Now that the Spy Kids trilogy has whiz-banged to an end, and with a sequel to Agent Cody Banks on the way, Fox saw the need to exploit those films’ kiddie superspy chic and “yay family!” message and graft them onto a wobbly-wheeled heist flick chassis. Unsubstantiated rumors insist that Catch That Kid was actually based on a Danish work called Klatretøsen, but a more likely explanation is that scribes Michael Brandt and Derek Haas simply dusted off a subplot they didn’t use in 2 Fast 2 Furious, substituted go-karts for tricked-out Hondas, substituted four-letter words with things like “dorkus” and “buttmunch” and called it a day. Maddy (played by Panic Room’s grim-faced Kristen Stewart) is a young teen obsessed with climbing. Her dad (Sam Robards) is a former climber who now runs a go-kart course—or, at least, he did until he collapses one day, paralyzed as the belated result of an injury he sustained when climbing Mount Everest. The only treatment for his condition is some experimental surgery not covered by the family’s insurance policy and one that can only be done in Denmark for $250,000. Maddy’s a smart girl and so realizes it might be a good idea to take advantage of the fact that Mom (Jennifer Beals) is a security consultant currently installing a super high-tech vault at a bank—and it’s this proximity to the vault’s security system that gives Maddy the inside track just in case she wanted to steal the quarter million dollars from the bank, which she does. The bank’s president (Michael des Barres, who always comes off as a third-rate Malcolm McDowell, but enjoyably so) is a big ol’ meanie who wouldn’t give Maddy’s mom a loan for the operation, which helps smooth over any moral complexities about the robbery. Maddy enlists her best friends, a pair of boys who fortunately have useful skills (and have crushes on her, which she exploits pretty mercilessly): blond and somewhat thick Gus (Max Thierrot) is a go-kart whiz whose brother is interning as a security guard at the bank, and curly-headed Austin (Corbin Bleu) is an amateur filmmaker. The heist itself is your usual high-tech, sub-Mission: Impossible knockoff, with only some idiot adults, including James Le Gros (camping it up pretty poorly as a stooge-like idiot security guard), in the kids’ way. Despite the block-headed script and lazy direction (by former indie helmer Bart Freundlich), there’s an engaging seriousness to Stewart’s performance that briefly helps the film poke its head over the kid-power clichés and Xbox-inspired action, but it doesn’t come to much in the end. Too silly to provide any serious drama about Maddy’s awful plight and too serious to make it as escapist entertainment, Catch That Kid ultimately comes off as a crass amalgamation of all its influences, The Italian Job with go-karts instead of Mini Coopers.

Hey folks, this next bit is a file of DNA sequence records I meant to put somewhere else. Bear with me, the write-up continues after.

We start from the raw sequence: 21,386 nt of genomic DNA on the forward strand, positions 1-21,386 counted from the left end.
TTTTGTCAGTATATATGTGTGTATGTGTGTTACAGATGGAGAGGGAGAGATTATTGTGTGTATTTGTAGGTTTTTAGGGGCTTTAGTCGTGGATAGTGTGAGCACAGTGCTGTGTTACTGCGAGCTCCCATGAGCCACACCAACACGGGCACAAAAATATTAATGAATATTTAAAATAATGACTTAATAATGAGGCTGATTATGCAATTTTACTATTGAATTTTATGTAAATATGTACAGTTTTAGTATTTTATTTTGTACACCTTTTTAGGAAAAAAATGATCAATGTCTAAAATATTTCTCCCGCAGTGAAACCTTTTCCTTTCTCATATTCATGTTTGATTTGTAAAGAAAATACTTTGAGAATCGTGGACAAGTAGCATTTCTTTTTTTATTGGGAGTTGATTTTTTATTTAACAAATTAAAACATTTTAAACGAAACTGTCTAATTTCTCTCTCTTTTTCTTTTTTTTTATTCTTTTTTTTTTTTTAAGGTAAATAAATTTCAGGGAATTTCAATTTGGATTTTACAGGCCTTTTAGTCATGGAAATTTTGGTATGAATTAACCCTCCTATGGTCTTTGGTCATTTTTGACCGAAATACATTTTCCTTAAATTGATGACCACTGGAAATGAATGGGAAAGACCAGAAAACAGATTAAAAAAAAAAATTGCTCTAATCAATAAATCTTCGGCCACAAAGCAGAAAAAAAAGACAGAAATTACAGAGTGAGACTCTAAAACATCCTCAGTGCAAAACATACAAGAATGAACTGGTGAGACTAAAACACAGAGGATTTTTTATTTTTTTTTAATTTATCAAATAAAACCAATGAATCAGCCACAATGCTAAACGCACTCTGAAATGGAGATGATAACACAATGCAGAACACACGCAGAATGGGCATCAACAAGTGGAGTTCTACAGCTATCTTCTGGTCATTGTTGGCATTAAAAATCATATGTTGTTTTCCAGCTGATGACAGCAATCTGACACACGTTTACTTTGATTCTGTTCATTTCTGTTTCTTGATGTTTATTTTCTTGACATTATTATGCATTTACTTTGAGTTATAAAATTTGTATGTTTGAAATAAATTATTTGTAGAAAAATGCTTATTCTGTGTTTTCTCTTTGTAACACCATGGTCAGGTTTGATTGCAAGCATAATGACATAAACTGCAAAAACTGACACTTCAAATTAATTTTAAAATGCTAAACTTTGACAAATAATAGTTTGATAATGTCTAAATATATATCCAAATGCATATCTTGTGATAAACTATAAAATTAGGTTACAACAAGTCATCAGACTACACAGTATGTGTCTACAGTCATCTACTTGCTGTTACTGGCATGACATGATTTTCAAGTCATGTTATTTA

The good news: edge enhancement is nil and shadow delineation is good. The bad news: skin tones are sickly during some sequences, blacks are flat, and many interior sequences are distractingly grainy. Also, the print isn’t very clean-check out the green dinosaur at the beginning of chapter 13 for proof. As for the Dolby Digital 5.1 surround sound, there are enough music swells (gotta love that "chick music," to quote Kristen Stewart) and beeping gadgets throughout the film to keep the track very busy. Overall, it’s a very well-rounded mix.
God, teenagers are unbearable. First up is an annoying goofball commentary track by Kristen Stewart, Corbin Bleu, and Max Thieriot. (It was very hard to get past the point where they said the film "rocks.") Very little insight here; instead, you’ll have to settle for endless shits and giggles. Like, for sure. For those who couldn’t get enough of the Oscar nominated "Gone Nutty" short (available on the Ice Age DVD under a different name), Fox has curiously decided to include it here. Rounding out the disc are trailers for Catch That Kid, Like Mike, and an Inside Look at Garfield.
Catch That Kid? Let’s not.